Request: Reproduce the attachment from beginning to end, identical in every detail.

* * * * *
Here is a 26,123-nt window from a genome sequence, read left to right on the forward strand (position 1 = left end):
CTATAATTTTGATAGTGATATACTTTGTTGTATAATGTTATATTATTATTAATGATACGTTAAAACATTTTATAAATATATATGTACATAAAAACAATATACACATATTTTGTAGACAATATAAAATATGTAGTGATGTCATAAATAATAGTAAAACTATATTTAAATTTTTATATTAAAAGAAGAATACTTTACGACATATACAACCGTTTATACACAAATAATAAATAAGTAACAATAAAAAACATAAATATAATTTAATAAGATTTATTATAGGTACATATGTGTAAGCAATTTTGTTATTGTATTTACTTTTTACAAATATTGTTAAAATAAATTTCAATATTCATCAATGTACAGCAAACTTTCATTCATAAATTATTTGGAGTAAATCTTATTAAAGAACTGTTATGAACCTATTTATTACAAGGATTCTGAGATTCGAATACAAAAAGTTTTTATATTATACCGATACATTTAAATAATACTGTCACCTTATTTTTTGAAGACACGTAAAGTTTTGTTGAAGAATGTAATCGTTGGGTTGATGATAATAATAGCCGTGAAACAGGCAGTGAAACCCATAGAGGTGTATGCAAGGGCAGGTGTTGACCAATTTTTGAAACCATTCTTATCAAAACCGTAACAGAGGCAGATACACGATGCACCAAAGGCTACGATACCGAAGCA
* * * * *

Here is a 26,123-nt window from a genome sequence, read left to right on the forward strand (position 1 = left end):
CTATAATTTTGATAGTGATATACTTTGTTGTATAATGTTATATTATTATTAATGATACGTTAAAACATTTTATAAATATATATGTACATAAAAACAATATACACATATTTTGTAGACAATATAAAATATGTAGTGATGTCATAAATAATAGTAAAACTATATTTAAATTTTTATATTAAAAGAAGAATACTTTACGACATATACAACCGTTTATACACAAATAATAAATAAGTAACAATAAAAAACATAAATATAATTTAATAAGATTTATTATAGGTACATATGTGTAAGCAATTTTGTTATTGTATTTACTTTTTACAAATATTGTTAAAATAAATTTCAATATTCATCAATGTACAGCAAACTTTCATTCATAAATTATTTGGAGTAAATCTTATTAAAGAACTGTTATGAACCTATTTATTACAAGGATTCTGAGATTCGAATACAAAAAGTTTTTATATTATACCGATACATTTAAATAATACTGTCACCTTATTTTTTGAAGACACGTAAAGTTTTGTTGAAGAATGTAATCGTTGGGTTGATGATAATAATAGCCGTGAAACAGGCAGTGAAACCCATAGAGGTGTATGCAAGGGCAGGTGTTGACCAATTTTTGAAACCATTCTTATCAAAACCGTAACAGAGGCAGATACACGATGCACCAAAGGCTACGATACCGAAGCA